MOVIE BOX OFFICE
After three quiet weeks in a row at number one, Guardians of the Galaxy finally began the usual descent down the charts, but not before crossing the $300 million mark. Already the number one movie of the year so far, that total makes it one of less than fifty movies to ever bank that much money in domestic sales.
The cinematic doldrums of September and October are off to an unusually quiet start with one of the slowest weekends in recent box office history.
Labor Day Weekend didn't bring anything new and exciting for audiences to enjoy, and in return people pretty much stayed away from the movies, making the weekend the second lowest of the year so far.
This weekend the staying power of quality comic-book-movie-making over crappy comic-book-movie-remaking proved there is a little bit of justice in the world of the box office. After two weekends playing second fiddle to the inferior Teenage Mutant Ninja Turtles debacle, Guardians of the Galaxy held on strong enough to retake number one for a second weekend to date.
The new competition this weekend was no competition at all, leaving the box office to begin sloughing through its slow, steady chain of mostly sleepy stuff that fills in the gap between the end of summer and the beginning of the holiday bonanza.
Some movies hit theaters and prove that no matter how bad the movie is, no matter how many critics point out its copious flaws, and no matter how disappointing the trailers might be, audiences with a notable lack of taste and common sense will still turn up to watch the drivel explode like cinematic diahrea off the screen and through their 3-D glasses. It's also interesting to note how many of those movies involve Michael Bay.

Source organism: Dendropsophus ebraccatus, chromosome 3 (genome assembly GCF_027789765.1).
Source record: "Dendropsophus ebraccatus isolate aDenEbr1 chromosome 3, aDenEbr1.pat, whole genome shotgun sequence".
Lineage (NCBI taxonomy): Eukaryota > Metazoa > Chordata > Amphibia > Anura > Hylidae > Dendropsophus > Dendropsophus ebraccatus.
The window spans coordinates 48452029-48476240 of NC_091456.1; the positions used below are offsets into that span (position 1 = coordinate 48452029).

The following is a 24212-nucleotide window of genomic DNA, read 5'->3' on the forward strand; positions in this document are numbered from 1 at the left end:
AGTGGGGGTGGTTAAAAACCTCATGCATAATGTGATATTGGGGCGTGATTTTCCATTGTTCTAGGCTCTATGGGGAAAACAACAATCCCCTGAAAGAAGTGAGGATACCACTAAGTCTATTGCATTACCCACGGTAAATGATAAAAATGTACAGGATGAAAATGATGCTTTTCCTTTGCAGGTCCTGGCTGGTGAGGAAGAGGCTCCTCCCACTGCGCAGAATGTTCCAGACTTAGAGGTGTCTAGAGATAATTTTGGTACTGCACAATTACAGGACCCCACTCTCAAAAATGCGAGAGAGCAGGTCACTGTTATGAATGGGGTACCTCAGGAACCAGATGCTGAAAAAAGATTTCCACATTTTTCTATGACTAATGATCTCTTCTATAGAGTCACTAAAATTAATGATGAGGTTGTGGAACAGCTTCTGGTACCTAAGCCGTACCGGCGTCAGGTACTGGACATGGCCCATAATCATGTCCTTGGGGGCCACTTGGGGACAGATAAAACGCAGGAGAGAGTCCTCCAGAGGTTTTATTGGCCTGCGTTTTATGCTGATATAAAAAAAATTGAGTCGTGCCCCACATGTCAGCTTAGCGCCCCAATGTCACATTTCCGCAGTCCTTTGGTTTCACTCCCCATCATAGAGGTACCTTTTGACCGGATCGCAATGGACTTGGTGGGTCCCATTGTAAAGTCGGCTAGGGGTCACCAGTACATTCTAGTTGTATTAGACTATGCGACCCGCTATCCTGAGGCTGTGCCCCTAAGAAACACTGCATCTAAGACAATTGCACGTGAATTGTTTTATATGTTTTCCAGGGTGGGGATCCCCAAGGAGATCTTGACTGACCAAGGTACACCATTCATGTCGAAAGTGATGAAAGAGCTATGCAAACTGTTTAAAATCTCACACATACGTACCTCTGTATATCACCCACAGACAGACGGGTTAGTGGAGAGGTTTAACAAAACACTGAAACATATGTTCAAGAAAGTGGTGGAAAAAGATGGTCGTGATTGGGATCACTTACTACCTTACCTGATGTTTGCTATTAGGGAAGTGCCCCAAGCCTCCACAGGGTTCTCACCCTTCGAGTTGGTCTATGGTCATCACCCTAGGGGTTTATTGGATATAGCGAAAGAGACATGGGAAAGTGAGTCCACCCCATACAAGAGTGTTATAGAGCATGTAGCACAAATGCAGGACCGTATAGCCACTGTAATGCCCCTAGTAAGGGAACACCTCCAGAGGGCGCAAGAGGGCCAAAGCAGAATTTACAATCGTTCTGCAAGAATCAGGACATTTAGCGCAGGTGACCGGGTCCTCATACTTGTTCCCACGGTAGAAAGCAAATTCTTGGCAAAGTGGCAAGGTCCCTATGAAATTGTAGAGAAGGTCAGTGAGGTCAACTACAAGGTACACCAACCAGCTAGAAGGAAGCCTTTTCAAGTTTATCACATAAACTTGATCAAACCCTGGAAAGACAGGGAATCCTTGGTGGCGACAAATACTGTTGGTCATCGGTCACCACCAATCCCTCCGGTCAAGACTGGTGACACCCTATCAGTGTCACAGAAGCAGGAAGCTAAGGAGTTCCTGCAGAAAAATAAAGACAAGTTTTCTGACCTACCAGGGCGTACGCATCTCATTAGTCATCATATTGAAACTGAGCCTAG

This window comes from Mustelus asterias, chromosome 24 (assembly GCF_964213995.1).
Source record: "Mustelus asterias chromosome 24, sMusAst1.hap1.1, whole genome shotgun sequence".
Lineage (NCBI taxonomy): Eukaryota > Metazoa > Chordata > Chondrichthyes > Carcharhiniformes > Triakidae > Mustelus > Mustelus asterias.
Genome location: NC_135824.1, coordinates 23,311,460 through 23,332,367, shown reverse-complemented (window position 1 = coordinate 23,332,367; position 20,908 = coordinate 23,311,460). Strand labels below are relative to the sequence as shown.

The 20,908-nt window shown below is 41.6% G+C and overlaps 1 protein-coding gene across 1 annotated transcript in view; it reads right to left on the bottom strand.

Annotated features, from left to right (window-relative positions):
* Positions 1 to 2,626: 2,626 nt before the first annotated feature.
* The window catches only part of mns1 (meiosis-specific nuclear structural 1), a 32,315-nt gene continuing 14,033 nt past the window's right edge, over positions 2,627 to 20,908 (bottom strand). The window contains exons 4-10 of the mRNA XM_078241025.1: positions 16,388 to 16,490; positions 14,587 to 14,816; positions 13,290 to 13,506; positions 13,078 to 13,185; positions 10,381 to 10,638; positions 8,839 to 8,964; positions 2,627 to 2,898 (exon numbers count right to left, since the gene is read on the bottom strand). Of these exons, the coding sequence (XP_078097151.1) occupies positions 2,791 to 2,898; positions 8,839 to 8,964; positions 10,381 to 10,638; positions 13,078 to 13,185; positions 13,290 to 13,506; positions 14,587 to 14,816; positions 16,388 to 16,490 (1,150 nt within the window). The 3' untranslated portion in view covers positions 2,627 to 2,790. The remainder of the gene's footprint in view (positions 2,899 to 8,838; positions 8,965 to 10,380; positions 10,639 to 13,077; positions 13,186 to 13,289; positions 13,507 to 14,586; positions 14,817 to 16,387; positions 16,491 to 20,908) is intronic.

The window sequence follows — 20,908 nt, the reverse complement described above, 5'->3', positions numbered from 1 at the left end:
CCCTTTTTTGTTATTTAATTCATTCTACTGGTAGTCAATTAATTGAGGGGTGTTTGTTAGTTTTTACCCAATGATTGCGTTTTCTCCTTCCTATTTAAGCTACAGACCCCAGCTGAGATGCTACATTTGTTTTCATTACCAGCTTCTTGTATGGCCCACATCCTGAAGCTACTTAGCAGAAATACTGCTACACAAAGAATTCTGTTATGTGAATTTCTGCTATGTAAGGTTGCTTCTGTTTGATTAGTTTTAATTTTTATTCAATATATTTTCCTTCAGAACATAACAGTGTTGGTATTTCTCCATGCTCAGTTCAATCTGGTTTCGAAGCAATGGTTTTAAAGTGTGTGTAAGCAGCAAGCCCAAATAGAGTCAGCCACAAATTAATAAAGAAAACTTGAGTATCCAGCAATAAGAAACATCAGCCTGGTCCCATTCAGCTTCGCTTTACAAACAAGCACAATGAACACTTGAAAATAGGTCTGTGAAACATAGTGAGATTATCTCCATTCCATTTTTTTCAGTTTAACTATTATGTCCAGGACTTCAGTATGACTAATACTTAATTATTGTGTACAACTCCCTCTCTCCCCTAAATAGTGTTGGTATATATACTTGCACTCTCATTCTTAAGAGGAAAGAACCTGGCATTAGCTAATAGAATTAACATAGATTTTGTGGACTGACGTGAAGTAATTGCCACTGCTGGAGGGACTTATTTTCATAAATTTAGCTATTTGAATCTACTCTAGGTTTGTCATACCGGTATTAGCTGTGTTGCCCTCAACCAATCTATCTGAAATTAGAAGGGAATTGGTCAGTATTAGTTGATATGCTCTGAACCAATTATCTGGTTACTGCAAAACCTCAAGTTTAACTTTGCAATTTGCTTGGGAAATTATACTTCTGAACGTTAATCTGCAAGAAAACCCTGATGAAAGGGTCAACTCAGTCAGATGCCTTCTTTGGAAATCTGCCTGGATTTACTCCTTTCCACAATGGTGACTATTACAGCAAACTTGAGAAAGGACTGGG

August is usually the lame second cousin of the summer blockbuster season. All the really major entries get released in May through July. Maybe Buena Vista was a little hesitant about how well received Guardians of the Galaxy would be when they chose to launch it in August, but the comic blockbuster saw a massive opening, shattering the current August opening record.
The big summer blockbuster heading to theaters this weekend ended up washing out, leaving room for number one to go to a quirky director who hasn't had a movie in the top spot in almost twenty years.
Friday was a bumper day for horror flick The Purge: Anarchy and for a moment it looked like it might be number one this weekend. But audiences for the movie got it out of their system opening night and the rest of the weekend went to last week's number one Dawn of the Planet of the Apes.
If there was to be a proportionate increase in ticket sales for Dawn of the Planet of the Apes based on how much better it was than is predecessor Rise of the Planet of the Apes, it would have easily done twice as well. As it was, Dawn did better, but not by so wide a margin. With a $73 million debut it was well above the $54 million opening of Rise and an easy number one for the weekend.
Three new movies hit theaters for the Fourth of July holiday, but none of them unseated last weekend's number one.
There was only one new entry into the summer fray this weekend, and without much surprise Transformers: Age of Extinction was not only panned by critics, it was number one. Estimates have the movie standing at exactly $100 million, a dubious number that probably means that Paramount's probably hoping for the best, but when the actual numbers roll in it probably won't quite be that high. Just the same it's the highest opening of the year so far in a year where opening weekends for blockbuster movies aren't as impressive as they've been in the recent past.
Summer sequels took the top three spots this weekend, with newcomer Think Like A Man Too banking number one with $30 million. That's down slightly from the opening weekend of its predecessor which earned a $33 million debut two years ago.
Two sequels to two popular movies went head to head this weekend. One was after the rated-R crowd, the other after the family friendly folks, but there was still one that was expected to come out on top. It didn't.
Ask folks on the street which movie they think would do better on opening weekend, an action flick starring Tom Cruise or an adaptation of a young adult drama novel, most people would probably put their money on Cruise. This weekend proved yet again that these days the second most powerful box office demographic behind comic book fans are teenage girls.